Mainstream lyrics criticism
By Sonam Kaloti, Arts Editor
Anyone can make music and I am in no position to say otherwise. However, recently it feels like these “anyones” have become increasingly inescapable. Worse, they are filtering into the mainstream media.
It started a couple of years ago with artists such as Bhad Bhabie becoming more popular. These artists’ lyrics reflect little substance, with lines such as Bhabie’s “Gucci flip flops, fuck it, hit your bitch in my socks,” which she explained on Genius to mean, “If I have slides on, and I’m gonna fight someone, I’m just gonna take ’em off.”
I believe this type of lyricism is meant to provide quick entertainment rather than something meaningful. Not that there’s anything wrong with that—in fact, I am particularly fond of some nonsense music. If the music accompaniment is good and the vocals are decent, a good song is a good song regardless of a deeper meaning.
However, some of the newer music being made is a little too nonsensical for me. Sadly, songs don’t even make for good listening anymore regardless of lyrical content.
“Flossin’” by the Backpack Kid is the first case of evidence. Avoiding the topic of vocal ability on its own, the autotune in the song is done so poorly it sounds like the audible version of a squiggly line. The song itself is basically a help manual on how to perform the “floss dance”—a dance originated by Backpack Kid himself made popular by its inclusion in the video game Fortnite. The chorus is the single line “I be flossin’” sung repeatedly.
“But if the song is high energy then at least you can dance to it, right?” you might ask—but no, it is not high energy. The Backpack Kid, or Russell Horning, was only 15 at the time of the song’s release in 2017. For his first foray into the music industry, it is a shame his producers didn’t do a better job.
Though the Backpack Kid can be excused due to his age and lack of experience in such a large industry, YouTuber Gabbie Hanna cannot. Her song “Monster” has racked up millions of views—and just as much criticism. The criticism largely stem from an unfortunate interview on Genius’ Verified in which Hanna screams, and it’s not the most beautiful of sounds.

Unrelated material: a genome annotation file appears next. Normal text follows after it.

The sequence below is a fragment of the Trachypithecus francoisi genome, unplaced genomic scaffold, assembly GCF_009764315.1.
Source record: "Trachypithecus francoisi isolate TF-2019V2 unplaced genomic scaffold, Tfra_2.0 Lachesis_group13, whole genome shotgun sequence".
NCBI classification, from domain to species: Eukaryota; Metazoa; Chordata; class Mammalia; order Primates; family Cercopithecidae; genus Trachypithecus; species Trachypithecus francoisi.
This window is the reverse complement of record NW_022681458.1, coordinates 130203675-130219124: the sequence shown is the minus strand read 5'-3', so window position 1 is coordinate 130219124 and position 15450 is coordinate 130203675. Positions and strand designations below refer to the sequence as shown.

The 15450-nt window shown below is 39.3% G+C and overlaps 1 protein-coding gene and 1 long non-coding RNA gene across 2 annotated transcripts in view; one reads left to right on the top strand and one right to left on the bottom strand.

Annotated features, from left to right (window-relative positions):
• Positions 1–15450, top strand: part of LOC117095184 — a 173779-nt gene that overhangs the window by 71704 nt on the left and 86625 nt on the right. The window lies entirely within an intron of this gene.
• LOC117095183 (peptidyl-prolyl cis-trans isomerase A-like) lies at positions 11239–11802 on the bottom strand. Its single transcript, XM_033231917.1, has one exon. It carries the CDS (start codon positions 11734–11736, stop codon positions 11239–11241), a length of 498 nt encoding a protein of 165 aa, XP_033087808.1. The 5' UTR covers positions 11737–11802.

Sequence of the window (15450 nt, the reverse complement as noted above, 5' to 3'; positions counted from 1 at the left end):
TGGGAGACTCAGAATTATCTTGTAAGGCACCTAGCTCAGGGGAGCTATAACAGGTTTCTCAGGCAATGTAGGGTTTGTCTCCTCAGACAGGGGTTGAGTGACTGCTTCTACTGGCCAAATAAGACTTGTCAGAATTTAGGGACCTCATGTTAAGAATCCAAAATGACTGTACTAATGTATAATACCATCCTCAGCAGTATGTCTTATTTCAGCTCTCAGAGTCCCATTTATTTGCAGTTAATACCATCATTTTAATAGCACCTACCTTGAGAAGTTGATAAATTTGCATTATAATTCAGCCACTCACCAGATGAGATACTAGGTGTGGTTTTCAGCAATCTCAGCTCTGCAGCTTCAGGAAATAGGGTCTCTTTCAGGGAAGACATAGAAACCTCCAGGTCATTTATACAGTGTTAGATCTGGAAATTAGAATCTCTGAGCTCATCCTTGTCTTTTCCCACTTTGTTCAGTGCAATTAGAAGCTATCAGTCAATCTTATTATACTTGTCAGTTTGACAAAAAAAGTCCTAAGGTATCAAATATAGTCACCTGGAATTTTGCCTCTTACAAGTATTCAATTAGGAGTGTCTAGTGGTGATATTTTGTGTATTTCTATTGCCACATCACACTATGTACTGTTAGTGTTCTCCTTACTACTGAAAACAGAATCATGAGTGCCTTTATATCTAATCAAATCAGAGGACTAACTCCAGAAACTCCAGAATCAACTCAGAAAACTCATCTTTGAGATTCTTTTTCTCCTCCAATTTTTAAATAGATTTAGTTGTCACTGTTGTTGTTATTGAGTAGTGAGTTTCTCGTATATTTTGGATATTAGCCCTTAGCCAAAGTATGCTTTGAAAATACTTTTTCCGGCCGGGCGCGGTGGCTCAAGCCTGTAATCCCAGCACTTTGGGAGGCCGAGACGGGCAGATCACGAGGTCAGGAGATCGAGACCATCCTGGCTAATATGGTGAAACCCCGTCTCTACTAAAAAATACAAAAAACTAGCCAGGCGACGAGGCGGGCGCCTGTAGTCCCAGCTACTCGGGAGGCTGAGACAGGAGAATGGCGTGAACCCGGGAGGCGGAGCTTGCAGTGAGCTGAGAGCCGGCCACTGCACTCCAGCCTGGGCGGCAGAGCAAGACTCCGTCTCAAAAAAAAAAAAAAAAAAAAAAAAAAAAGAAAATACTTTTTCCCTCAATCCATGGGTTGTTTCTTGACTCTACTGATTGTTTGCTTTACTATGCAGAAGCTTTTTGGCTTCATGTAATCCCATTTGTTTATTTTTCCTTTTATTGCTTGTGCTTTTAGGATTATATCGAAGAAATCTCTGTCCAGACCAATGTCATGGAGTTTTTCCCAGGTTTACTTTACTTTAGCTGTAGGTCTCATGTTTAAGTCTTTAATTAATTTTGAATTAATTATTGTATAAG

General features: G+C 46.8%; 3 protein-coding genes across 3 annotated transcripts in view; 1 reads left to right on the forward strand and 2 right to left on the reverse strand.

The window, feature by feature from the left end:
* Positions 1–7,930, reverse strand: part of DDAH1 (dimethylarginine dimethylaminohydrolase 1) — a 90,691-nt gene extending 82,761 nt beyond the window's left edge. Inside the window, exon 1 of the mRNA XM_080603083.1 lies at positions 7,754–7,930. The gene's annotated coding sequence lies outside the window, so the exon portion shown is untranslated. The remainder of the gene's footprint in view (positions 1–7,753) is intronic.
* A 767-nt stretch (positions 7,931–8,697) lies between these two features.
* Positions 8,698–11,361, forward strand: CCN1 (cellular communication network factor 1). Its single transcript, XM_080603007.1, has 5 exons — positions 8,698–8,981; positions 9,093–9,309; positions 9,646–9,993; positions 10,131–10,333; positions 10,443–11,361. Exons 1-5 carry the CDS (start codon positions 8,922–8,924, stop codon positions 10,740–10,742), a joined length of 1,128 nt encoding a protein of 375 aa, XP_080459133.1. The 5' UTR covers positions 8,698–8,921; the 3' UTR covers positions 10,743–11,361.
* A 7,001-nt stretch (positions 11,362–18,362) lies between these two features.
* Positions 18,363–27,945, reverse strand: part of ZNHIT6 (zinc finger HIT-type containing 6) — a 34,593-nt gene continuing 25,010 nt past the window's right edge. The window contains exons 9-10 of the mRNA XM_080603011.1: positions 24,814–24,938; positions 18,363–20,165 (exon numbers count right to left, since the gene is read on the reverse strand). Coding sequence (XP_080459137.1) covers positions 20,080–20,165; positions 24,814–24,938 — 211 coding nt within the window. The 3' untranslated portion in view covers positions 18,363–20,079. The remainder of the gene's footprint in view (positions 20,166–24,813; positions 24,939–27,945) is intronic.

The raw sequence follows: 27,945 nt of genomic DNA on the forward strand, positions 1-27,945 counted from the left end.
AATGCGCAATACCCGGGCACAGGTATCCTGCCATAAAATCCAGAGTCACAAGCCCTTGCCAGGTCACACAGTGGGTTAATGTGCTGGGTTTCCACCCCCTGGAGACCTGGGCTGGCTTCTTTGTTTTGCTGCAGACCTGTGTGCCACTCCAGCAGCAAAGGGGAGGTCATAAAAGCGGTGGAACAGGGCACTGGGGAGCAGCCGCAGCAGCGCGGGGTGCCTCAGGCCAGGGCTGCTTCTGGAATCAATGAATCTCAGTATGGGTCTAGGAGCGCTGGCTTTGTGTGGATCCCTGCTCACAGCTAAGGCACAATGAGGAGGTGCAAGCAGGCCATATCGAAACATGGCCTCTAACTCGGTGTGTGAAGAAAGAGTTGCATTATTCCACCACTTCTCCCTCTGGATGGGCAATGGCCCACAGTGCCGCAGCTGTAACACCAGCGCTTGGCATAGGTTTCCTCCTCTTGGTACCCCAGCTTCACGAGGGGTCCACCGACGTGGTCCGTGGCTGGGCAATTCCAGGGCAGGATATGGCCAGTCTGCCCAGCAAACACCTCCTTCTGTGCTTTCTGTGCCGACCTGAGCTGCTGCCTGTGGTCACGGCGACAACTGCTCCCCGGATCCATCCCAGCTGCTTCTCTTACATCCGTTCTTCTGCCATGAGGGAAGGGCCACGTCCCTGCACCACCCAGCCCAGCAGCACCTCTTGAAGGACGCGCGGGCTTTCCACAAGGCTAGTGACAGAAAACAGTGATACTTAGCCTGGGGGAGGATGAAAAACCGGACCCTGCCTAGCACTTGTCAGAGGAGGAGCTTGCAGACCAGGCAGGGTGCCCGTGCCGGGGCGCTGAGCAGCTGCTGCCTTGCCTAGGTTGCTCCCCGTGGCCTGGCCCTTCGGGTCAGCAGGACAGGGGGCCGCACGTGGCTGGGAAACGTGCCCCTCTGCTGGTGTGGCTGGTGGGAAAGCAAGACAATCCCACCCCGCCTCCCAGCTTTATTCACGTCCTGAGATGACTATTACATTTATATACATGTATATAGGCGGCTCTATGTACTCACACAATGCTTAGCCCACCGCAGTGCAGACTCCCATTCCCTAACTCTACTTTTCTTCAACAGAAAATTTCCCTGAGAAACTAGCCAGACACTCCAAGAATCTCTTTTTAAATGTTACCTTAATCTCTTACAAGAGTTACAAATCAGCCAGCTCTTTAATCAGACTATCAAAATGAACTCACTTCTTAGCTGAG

Her lyrics fall prey to the quiet killer (or in this case, not so quiet)—melodrama. While the song is poppy and enjoyable to listen to, the lyrics reflect a desire to be deep and meaningful but never progress into any purposeful idea. Abstract concepts also taint the song with little genuine description, such as the line “Bend until you break and you can’t take anymore.” Who is the writer making sacrifices for? What’s even going on? I don’t know, but “go off I guess,” as the teens say.
Saving the best for last, Jacob Sartorius is back in the limelight after his last hit “Sweatshirt” with his new song “Better with You.” The tune is, of course, about a girl. My favourite line is “Waiter with my coke who doesn’t care ’bout my health,” which is a deep and critical analysis of how it’s nice to be cared about, but some people just don’t care about you. Welcome to reality, Jacob, it’s a cold world (but you’ve always got that sweatshirt).
Honestly, I hope a waiter tells me that what I’m ordering is unhealthy. Small steps like that may someday change the world, and here’s hoping another step in that direction is more mellifluous music, if nothing else.